In this week’s Space Force news, the DoD clarifies its Tenets for Responsible Behavior in Space while Raytheon and General Dynamics cash in — but the brightest future may await wireless services providers, who got a nice teaser from the Commercial Space Communications Office. These stories and more in this week’s USSF news…
Updated DoD Tenets for Responsible Behavior in Space publicly released
On Friday, March 3, US Space Command (SPACECOM) released publicly the Department of Defense’s revised Tenets for Responsible Behavior in Space. The first sketched–out version of the Tenets was issued in June of 2021, with the below revised version released internally in early February of this year. The revised tenets read as follows:
• Tenet 1: Operate in, from, to, and through space with due regard to others and in a professional manner. When conducting a rendezvous or operating in proximity to the space objects owned or operated by non–U.S. government entities, avoid actions that may harmfully interfere with the function of the other space object, or where the effect will cause or significantly increase the risk of a potential collision.
• Tenet 2: Limit the generation of long–lived debris. Design, operate, and maintain space objects through end–of–life disposal in ways that limit the generation of long–lived debris.
• Tenet 3: Avoid the creation of harmful interference. Take all practicable steps to prevent affecting the command and control of space objects in a manner that increases the risk of loss, damage, or destruction of a space object.
Take all practicable steps to prevent interference with capabilities that contribute to strategic stability, including but not limited to: national technical means of verification; strategic missile warning space systems; and nuclear command, control, and communications (NC3) space systems.
• Tenet 4: Maintain safe separation and safe trajectory. Ensure space objects designed to conduct rendezvous or proximity operations have appropriate collision avoidance systems and follow trajectories that allow other space objects to maneuver in a safe manner.
• Tenet 5: Communicate and make notifications to enhance the safety and stability of the domain. Provide notifications to affected parties if a potential collision is predicted, and, provide public notification as soon as practicable in the event of an uncontrolled or anomalous reentry.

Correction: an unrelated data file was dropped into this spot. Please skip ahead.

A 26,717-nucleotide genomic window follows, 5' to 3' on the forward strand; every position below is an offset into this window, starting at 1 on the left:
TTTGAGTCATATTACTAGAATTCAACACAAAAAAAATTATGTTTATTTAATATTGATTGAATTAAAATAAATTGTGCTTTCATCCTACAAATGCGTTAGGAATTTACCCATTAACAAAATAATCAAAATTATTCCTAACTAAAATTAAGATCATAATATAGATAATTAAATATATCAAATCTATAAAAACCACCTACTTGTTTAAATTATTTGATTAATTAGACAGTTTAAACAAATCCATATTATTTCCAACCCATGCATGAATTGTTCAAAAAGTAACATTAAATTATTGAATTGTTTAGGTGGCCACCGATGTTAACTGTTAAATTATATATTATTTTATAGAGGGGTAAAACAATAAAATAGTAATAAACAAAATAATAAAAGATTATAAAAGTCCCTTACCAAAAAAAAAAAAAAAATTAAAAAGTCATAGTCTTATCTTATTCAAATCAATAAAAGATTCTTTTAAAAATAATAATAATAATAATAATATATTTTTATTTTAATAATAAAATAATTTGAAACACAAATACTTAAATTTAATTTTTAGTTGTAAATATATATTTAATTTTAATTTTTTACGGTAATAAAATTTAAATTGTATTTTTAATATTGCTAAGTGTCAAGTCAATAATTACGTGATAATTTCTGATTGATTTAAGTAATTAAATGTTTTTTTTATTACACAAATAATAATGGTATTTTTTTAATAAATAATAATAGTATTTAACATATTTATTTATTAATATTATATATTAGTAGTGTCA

Share space situational awareness data, including space objects and debris locations, as necessary to facilitate spaceflight safety, avoid collisions, and minimize launch and reentry risks.
As soon as practicable, provide notifications to affected parties of the loss of control of a space object, if that loss of control may result in a collision, cause interference with other space objects, or cause an uncontrolled reentry.
SPACECOM deputy director Brig. Gen. Richard Zellmann was quoted by the Reuters news service as saying, “You have to find a way to allow the economy to grow in the space domain, and in order to do that you need to make sure that it remains sustainable. Key to that is going to be ensuring that we can either solve that debris problem, or at least mitigate it to the point that it’s acceptable.”
According to a statement from SPACECOM, the guidelines are to “provide transparency about U.S. military space activities in order to reduce the risk of misunderstanding and miscalculation.” And despite Zellmann’s opinion that “The idea is we hope our adversaries do the same” about space debris, SPACEOM officially is “not asking other nations to adopt internal DoD guidance.”
The expanded tenets were developed by SPACECOM in consultation with the DoD, the National Reconnaissance Office, the Department of State and the National Security Council staff. Sources: Reuters, Space News.
CSCO Grason teases opportunity for wireless providers
The latest bit of high–tech gadgetry to be employed by the Space Force will be … the cell phone? Well, not quite, but Commercial Space Communications Office (CSCO) director Claire Grason dropped some interesting and potentially lucrative news for wireless providers at a webinar on Tuesday, February 28.
Speaking to the “Integrating Satellites and Military Missions” webinar co– sponsored by Intelsat and Breaking Defesne, Grason informed attendees that the USSF would sometime in Q2 to begin requesting bids from providers of wireless phones enabled to connect with contracted satellite networks. She called the ability “to equip warfighters with smaller and lighter, more capable, less expensive communication devices” “very exciting.”